The Political Science of Small-Government Science
If they had proper regard for science, politicians in both parties would fight harder against the devastating cuts to federal research that have happened under sequestration, endangering medical progress and jeopardizing our global leadership. And lawmakers trying to prove their fiscal prudence wouldn’t irresponsibly smear all scientific inquiry by cherry-picking and theatrically denouncing the most arcane, seemingly frivolous studies the government has funded.
— Republicans, Meet Science, Frank Bruni, New York Times, today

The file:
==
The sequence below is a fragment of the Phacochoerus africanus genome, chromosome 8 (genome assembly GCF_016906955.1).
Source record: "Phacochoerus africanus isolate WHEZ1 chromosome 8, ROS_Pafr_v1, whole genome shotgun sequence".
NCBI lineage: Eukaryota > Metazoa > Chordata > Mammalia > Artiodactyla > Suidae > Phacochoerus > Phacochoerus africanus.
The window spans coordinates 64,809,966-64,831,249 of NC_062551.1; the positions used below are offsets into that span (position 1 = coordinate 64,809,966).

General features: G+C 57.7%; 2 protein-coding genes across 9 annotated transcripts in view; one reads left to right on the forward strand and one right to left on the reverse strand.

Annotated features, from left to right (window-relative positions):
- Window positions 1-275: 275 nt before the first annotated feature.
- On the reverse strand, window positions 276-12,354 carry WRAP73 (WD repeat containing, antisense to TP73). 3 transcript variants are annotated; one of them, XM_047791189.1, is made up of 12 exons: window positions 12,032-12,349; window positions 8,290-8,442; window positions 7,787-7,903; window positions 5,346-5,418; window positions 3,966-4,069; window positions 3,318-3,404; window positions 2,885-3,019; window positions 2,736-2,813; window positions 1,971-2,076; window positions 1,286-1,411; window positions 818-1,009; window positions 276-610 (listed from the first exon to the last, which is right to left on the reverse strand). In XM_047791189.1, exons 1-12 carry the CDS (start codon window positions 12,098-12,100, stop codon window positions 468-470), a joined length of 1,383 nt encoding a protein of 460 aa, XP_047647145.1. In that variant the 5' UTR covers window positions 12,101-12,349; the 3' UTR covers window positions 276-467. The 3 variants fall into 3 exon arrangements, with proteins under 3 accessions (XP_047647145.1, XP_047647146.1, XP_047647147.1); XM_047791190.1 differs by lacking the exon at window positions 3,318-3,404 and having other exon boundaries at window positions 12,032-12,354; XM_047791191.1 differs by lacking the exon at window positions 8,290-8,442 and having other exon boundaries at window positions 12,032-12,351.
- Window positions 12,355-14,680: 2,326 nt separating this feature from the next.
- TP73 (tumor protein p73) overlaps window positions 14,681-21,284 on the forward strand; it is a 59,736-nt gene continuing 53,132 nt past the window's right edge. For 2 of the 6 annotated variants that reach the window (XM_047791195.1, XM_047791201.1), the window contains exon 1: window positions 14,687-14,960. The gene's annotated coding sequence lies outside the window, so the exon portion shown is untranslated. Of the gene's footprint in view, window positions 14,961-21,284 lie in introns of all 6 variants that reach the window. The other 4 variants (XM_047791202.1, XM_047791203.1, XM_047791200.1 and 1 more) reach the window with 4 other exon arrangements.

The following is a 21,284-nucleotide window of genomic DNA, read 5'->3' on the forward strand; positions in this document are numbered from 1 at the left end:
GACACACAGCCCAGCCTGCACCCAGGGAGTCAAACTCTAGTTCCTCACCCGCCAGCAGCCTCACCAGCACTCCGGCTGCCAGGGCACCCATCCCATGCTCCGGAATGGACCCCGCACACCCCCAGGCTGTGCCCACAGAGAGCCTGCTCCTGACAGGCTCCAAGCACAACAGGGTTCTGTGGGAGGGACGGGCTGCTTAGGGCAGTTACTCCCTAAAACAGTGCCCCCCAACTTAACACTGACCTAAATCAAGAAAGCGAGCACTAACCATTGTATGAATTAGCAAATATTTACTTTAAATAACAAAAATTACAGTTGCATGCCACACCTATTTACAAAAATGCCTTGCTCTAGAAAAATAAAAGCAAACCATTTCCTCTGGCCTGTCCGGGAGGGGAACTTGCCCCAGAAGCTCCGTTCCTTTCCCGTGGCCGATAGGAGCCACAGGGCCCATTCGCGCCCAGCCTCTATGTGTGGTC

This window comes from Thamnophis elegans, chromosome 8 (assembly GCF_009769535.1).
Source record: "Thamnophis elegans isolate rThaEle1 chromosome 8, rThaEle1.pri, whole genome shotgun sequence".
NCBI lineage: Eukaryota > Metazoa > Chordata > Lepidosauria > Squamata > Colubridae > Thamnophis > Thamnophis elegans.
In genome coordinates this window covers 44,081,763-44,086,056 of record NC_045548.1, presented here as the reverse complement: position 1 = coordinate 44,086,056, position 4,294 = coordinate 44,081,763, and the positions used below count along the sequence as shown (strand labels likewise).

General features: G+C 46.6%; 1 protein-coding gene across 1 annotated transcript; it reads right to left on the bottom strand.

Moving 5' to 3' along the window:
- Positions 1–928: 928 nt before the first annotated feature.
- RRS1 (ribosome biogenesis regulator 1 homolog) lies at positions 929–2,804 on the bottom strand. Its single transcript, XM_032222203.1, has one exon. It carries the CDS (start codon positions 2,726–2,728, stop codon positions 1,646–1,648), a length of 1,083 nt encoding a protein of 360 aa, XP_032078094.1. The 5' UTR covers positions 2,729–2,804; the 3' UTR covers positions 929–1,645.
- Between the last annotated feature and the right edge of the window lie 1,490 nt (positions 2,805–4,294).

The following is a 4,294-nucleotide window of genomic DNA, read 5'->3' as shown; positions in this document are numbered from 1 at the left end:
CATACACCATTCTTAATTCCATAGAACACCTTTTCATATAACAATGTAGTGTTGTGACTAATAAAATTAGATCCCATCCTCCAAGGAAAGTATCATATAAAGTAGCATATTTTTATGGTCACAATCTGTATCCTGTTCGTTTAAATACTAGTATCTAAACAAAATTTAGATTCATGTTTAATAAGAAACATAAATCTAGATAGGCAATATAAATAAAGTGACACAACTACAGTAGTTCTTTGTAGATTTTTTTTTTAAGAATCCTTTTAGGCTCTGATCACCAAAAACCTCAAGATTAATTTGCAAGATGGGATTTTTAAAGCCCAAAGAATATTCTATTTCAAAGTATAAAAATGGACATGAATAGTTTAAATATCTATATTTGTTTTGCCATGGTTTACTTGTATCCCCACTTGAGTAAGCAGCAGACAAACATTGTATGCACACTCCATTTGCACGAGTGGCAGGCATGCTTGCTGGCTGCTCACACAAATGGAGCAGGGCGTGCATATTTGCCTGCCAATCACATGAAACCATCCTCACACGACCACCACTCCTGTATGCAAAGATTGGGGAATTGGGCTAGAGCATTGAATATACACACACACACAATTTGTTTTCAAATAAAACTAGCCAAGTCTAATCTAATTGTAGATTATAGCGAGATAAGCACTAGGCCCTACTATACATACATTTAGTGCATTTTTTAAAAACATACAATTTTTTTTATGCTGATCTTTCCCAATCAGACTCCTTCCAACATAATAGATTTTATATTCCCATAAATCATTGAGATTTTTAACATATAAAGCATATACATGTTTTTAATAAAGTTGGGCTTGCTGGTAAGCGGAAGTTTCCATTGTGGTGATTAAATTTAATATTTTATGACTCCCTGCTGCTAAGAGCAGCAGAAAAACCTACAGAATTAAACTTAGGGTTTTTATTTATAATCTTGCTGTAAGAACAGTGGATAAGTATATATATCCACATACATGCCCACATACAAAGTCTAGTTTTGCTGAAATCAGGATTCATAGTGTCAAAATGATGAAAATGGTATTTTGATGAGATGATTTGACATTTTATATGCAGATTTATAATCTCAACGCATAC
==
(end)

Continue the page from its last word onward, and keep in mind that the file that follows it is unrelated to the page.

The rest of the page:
It should be noted that Gary Peters, the Michigan congressman who easily won the open Senate seat of the retiring Carl Levin, discussed climate change at length in his campaign.
And as I said in my earlier post today: When Republicans use the mantra of incompetent big government, ask them whether they are suggesting we try fighting Ebola with small government.
It hasn’t worked out that well in Liberia or Sierra Leone. But this is America! So maybe it will work out well here.
When they say small government, they mean government that does not help people, only government that helps big business and big money.
Is it not Texas that has been run on the principle of small government that had to export its’ Ebola problem to another state for reliable treatment?